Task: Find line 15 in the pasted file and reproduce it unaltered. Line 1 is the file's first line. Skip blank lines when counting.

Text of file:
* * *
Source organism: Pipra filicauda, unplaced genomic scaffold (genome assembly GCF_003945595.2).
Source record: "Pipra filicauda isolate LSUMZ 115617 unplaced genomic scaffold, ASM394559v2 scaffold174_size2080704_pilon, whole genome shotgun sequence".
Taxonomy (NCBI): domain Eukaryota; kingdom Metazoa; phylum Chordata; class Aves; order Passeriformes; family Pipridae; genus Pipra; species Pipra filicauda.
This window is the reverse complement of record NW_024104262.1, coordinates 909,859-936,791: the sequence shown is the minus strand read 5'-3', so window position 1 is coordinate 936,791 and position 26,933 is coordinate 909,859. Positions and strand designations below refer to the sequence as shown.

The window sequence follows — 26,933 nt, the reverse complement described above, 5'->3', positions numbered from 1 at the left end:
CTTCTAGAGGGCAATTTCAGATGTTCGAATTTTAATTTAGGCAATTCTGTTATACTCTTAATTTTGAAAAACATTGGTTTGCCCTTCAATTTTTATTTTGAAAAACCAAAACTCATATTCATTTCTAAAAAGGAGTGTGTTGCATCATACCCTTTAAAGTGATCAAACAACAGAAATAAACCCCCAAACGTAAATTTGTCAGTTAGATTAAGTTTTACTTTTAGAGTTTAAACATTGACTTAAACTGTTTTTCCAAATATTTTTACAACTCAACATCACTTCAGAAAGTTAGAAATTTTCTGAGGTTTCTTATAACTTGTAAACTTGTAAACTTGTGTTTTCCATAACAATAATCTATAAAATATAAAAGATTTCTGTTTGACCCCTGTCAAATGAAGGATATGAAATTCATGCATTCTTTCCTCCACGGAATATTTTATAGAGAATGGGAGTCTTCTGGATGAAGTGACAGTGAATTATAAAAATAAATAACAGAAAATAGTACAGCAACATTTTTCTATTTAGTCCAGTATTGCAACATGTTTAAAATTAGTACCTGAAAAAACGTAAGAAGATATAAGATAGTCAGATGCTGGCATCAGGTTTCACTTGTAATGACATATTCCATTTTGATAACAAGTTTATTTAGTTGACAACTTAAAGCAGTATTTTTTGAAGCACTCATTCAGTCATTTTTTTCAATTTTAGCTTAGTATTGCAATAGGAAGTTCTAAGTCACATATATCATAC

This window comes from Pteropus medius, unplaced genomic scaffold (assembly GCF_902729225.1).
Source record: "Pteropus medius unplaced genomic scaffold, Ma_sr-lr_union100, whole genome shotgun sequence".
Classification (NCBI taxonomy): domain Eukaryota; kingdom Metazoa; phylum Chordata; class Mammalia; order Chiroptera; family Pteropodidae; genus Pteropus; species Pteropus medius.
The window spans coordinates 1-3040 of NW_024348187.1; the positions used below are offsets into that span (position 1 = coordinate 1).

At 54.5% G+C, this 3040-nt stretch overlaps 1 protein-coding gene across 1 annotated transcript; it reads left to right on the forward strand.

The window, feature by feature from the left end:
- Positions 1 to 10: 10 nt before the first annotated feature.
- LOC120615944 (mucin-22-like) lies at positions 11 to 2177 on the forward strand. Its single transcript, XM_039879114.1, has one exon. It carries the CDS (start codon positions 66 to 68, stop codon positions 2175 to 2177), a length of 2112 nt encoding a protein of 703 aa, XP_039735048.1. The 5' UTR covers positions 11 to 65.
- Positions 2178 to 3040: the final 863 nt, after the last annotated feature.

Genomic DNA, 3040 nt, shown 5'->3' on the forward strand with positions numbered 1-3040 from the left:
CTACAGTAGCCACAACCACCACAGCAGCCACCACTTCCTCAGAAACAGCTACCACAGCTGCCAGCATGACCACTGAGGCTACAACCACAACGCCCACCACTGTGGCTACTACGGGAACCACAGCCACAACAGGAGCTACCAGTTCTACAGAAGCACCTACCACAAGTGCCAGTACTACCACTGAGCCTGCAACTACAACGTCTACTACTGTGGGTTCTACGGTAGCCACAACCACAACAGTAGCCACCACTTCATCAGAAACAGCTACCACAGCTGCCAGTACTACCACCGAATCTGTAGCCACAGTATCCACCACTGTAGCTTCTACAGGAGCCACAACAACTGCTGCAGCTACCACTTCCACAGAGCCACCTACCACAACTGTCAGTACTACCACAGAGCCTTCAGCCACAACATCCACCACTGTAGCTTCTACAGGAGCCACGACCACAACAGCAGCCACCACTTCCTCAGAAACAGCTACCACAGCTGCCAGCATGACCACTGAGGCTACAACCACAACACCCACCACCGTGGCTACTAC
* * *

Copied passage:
- Positions 2178 to 3040: the final 863 nt, after the last annotated feature.